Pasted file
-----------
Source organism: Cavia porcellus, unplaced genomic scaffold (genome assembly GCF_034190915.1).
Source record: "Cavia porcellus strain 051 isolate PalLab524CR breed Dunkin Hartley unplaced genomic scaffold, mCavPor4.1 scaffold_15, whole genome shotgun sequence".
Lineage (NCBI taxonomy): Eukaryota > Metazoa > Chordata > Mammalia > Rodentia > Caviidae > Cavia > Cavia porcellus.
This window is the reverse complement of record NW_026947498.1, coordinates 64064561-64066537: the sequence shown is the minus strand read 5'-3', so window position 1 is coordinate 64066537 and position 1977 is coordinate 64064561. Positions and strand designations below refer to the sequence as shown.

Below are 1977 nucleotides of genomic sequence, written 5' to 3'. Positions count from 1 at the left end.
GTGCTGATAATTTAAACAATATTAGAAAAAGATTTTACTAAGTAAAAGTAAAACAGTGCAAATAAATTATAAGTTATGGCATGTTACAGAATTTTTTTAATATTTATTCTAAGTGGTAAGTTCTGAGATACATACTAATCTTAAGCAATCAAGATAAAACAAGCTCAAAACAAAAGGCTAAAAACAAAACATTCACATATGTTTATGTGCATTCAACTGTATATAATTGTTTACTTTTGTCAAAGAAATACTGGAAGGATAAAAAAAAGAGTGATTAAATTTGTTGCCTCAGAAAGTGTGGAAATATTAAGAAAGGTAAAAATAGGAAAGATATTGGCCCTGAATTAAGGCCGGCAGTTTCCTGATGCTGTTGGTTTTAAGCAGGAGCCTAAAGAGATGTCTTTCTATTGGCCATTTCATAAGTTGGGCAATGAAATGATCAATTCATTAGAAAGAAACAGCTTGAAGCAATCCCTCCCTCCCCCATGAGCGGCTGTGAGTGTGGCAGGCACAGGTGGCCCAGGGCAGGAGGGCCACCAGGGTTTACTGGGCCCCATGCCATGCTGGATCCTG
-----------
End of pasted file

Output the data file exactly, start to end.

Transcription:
Source organism: Cavia porcellus, unplaced genomic scaffold (genome assembly GCF_034190915.1).
Source record: "Cavia porcellus strain 051 isolate PalLab524CR breed Dunkin Hartley unplaced genomic scaffold, mCavPor4.1 scaffold_15, whole genome shotgun sequence".
Lineage (NCBI taxonomy): Eukaryota > Metazoa > Chordata > Mammalia > Rodentia > Caviidae > Cavia > Cavia porcellus.
This window is the reverse complement of record NW_026947498.1, coordinates 64064561-64066537: the sequence shown is the minus strand read 5'-3', so window position 1 is coordinate 64066537 and position 1977 is coordinate 64064561. Positions and strand designations below refer to the sequence as shown.

Below are 1977 nucleotides of genomic sequence, written 5' to 3'. Positions count from 1 at the left end.
GTGCTGATAATTTAAACAATATTAGAAAAAGATTTTACTAAGTAAAAGTAAAACAGTGCAAATAAATTATAAGTTATGGCATGTTACAGAATTTTTTTAATATTTATTCTAAGTGGTAAGTTCTGAGATACATACTAATCTTAAGCAATCAAGATAAAACAAGCTCAAAACAAAAGGCTAAAAACAAAACATTCACATATGTTTATGTGCATTCAACTGTATATAATTGTTTACTTTTGTCAAAGAAATACTGGAAGGATAAAAAAAAGAGTGATTAAATTTGTTGCCTCAGAAAGTGTGGAAATATTAAGAAAGGTAAAAATAGGAAAGATATTGGCCCTGAATTAAGGCCGGCAGTTTCCTGATGCTGTTGGTTTTAAGCAGGAGCCTAAAGAGATGTCTTTCTATTGGCCATTTCATAAGTTGGGCAATGAAATGATCAATTCATTAGAAAGAAACAGCTTGAAGCAATCCCTCCCTCCCCCATGAGCGGCTGTGAGTGTGGCAGGCACAGGTGGCCCAGGGCAGGAGGGCCACCAGGGTTTACTGGGCCCCATGCCATGCTGGATCCTG